By Amy Starr Russell
On Wednesday afternoon, over 200 people gathered for the Cooperative Baptist Fellowship’s annual Leadership Institute. This year, the Institute was led by Dr. Tom Long, Bandy Professor Emeritus of Preaching & Director of the Early Career Pastoral Leadership Program at Candler School of Theology, Emory University.
Our session brought me back to the seminary classroom with Dr. Long’s in depth challenge to re-engage the New Testament epistles. He titled his lecture, “Reading Other People’s Mail: Preaching and Teaching the New Testament Epistles in a Changing Church.” Dr. Long began by inviting us into the narrative of our use of the New Testament epistles. Once relied upon to communicate such important doctrinal truths such as being saved by grace through faith in Jesus, the epistles have been shifted from the preacher’s starting line-up to the player that is called on only once or twice a season.
As part of a generation of ministers who tend to lean away from preaching the New Testament epistles, in favor of the narrative of the Gospels, to me, the message was clear. We are short-changing the church when we do not engage the breadth and depth of the New Testament canon.
At issue is the predominant style of narrative preaching that has re-emerged in the past 50 years. Narrative preaching, Dr. Long contends, cannot carry the freight for everything the church needs. Being trained in the narrative style of preaching, I was concerned as Dr. Long began to break down the weaknesses of this style. But much to my relief, Dr. Long did not suggest that we do away with narrative preaching. He suggested a needed refinement. Narrative preaching relies on characters to tell a story. In preaching from the New Testament epistles, the ideas become the characters in the story, helping us envision how these New Testament churches were trying to figure out what it meant to be formed by following in the way of Jesus.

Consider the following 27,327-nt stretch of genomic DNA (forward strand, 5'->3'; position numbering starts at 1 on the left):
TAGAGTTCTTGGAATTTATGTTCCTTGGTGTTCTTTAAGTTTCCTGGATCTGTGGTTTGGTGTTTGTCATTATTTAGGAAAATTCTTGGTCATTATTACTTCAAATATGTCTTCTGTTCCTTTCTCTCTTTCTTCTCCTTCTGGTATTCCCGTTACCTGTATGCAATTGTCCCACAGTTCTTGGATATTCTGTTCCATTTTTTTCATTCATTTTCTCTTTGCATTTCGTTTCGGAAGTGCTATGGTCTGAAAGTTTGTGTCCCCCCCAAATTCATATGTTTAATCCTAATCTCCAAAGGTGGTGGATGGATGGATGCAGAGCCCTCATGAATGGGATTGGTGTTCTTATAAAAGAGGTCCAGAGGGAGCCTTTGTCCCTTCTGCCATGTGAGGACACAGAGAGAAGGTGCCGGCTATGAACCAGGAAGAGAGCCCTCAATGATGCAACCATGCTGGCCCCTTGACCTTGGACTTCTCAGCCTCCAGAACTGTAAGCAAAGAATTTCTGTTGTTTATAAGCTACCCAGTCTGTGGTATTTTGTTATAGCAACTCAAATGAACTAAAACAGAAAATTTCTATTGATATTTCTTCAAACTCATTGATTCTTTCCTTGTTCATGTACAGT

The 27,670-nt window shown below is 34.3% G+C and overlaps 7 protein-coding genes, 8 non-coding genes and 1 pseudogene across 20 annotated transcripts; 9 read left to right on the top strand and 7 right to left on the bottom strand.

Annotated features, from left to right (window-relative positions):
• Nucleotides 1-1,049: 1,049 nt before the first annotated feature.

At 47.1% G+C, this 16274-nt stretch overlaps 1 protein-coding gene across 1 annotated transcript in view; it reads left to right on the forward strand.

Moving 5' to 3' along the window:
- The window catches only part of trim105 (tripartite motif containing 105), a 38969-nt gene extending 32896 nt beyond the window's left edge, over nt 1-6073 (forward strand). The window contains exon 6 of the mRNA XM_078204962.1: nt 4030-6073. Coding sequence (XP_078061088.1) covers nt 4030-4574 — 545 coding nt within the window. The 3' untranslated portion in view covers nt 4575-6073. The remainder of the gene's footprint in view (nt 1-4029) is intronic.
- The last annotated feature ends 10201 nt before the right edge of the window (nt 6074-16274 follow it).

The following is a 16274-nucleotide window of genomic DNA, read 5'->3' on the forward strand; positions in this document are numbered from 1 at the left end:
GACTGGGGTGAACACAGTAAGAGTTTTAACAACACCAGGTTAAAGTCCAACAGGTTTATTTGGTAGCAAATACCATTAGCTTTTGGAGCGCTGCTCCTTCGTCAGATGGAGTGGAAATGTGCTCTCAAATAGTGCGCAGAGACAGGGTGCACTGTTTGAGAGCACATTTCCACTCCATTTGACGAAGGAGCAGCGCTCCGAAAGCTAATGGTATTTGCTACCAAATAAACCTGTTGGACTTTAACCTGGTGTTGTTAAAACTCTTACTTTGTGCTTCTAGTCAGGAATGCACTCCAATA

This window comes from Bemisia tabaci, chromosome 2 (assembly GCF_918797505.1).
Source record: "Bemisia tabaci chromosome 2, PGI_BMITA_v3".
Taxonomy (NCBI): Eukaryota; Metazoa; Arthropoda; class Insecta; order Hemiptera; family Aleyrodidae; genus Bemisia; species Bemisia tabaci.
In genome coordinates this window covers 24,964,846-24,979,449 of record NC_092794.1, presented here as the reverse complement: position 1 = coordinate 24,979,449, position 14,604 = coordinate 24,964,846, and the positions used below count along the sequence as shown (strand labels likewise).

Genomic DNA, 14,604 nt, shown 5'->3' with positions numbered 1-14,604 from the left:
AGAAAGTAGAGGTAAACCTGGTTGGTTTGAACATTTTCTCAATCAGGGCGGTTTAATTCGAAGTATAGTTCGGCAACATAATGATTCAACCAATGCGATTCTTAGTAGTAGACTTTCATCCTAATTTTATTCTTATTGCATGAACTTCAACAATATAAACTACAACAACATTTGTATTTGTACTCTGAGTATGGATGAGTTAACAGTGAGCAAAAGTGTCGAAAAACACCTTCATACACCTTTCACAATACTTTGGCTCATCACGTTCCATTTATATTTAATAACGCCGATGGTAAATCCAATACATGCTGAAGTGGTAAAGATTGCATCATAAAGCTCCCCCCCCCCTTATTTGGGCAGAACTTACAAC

After some time for reflection around our tables, Dr. Long shifted from a time of deconstruction to reconstruction, offering us some practical tips on what to consider when writing a sermon based on the epistles.
Dr. Long concluded by reminding us that Christianity is not a set of beliefs but a way of living together and the profound gift of the epistles are their ability to help us envision this gospel way of life.
Asking other participants what they took away from the session, many stated the need to re-imagine our use of the epistles while also being open to what shape this might take in the future.
This session spurred my theological imagination to consider the relational nature of these letters. These are not stagnant doctrinal truths but ideas that help us come alive in Christ, just as they did for the early church. I will go back to my church with a new perspective on these old letters, ready to do the work together of envisioning a gospel way of life.
Rev. Amy Starr Russell serves as the Associate Minister at First Baptist Church, Henderson, NC. She received her M.Div. from Wake Forest University School of Divinity in Winston-Salem, NC.